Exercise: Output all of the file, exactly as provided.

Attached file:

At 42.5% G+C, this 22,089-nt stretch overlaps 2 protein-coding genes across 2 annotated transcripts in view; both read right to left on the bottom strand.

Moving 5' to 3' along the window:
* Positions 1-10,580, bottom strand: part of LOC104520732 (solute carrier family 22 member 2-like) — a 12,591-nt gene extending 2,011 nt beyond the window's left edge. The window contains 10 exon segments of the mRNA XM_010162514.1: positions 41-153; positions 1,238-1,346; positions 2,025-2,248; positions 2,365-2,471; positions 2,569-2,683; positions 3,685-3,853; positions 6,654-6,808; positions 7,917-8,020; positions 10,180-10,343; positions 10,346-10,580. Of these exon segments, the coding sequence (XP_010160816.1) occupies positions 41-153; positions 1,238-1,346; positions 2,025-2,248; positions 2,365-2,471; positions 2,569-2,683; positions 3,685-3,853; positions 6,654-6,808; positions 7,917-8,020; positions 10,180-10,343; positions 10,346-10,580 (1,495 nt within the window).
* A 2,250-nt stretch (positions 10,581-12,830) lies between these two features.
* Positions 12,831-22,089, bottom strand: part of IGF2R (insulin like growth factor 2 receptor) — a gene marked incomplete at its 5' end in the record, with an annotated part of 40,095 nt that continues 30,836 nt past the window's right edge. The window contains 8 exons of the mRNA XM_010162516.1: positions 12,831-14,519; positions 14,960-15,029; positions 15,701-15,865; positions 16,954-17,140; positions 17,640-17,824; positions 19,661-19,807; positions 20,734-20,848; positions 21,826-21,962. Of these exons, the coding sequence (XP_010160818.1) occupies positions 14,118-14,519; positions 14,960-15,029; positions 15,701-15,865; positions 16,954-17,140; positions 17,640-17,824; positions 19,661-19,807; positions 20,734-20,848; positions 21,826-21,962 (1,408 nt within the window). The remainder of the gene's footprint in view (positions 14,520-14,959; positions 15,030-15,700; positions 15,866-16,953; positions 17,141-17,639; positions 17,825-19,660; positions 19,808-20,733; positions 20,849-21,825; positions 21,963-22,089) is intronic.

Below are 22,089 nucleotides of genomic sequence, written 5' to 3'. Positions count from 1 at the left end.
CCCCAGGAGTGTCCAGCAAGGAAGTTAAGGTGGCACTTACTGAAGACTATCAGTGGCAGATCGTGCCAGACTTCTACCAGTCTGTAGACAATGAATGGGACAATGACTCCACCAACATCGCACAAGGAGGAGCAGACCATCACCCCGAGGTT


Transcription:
At 42.5% G+C, this 22,089-nt stretch overlaps 2 protein-coding genes across 2 annotated transcripts in view; both read right to left on the bottom strand.

Moving 5' to 3' along the window:
* Positions 1-10,580, bottom strand: part of LOC104520732 (solute carrier family 22 member 2-like) — a 12,591-nt gene extending 2,011 nt beyond the window's left edge. The window contains 10 exon segments of the mRNA XM_010162514.1: positions 41-153; positions 1,238-1,346; positions 2,025-2,248; positions 2,365-2,471; positions 2,569-2,683; positions 3,685-3,853; positions 6,654-6,808; positions 7,917-8,020; positions 10,180-10,343; positions 10,346-10,580. Of these exon segments, the coding sequence (XP_010160816.1) occupies positions 41-153; positions 1,238-1,346; positions 2,025-2,248; positions 2,365-2,471; positions 2,569-2,683; positions 3,685-3,853; positions 6,654-6,808; positions 7,917-8,020; positions 10,180-10,343; positions 10,346-10,580 (1,495 nt within the window).
* A 2,250-nt stretch (positions 10,581-12,830) lies between these two features.
* Positions 12,831-22,089, bottom strand: part of IGF2R (insulin like growth factor 2 receptor) — a gene marked incomplete at its 5' end in the record, with an annotated part of 40,095 nt that continues 30,836 nt past the window's right edge. The window contains 8 exons of the mRNA XM_010162516.1: positions 12,831-14,519; positions 14,960-15,029; positions 15,701-15,865; positions 16,954-17,140; positions 17,640-17,824; positions 19,661-19,807; positions 20,734-20,848; positions 21,826-21,962. Of these exons, the coding sequence (XP_010160818.1) occupies positions 14,118-14,519; positions 14,960-15,029; positions 15,701-15,865; positions 16,954-17,140; positions 17,640-17,824; positions 19,661-19,807; positions 20,734-20,848; positions 21,826-21,962 (1,408 nt within the window). The remainder of the gene's footprint in view (positions 14,520-14,959; positions 15,030-15,700; positions 15,866-16,953; positions 17,141-17,639; positions 17,825-19,660; positions 19,808-20,733; positions 20,849-21,825; positions 21,963-22,089) is intronic.

Below are 22,089 nucleotides of genomic sequence, written 5' to 3'. Positions count from 1 at the left end.
CCCCAGGAGTGTCCAGCAAGGAAGTTAAGGTGGCACTTACTGAAGACTATCAGTGGCAGATCGTGCCAGACTTCTACCAGTCTGTAGACAATGAATGGGACAATGACTCCACCAACATCGCACAAGGAGGAGCAGACCATCACCCCGAGGTT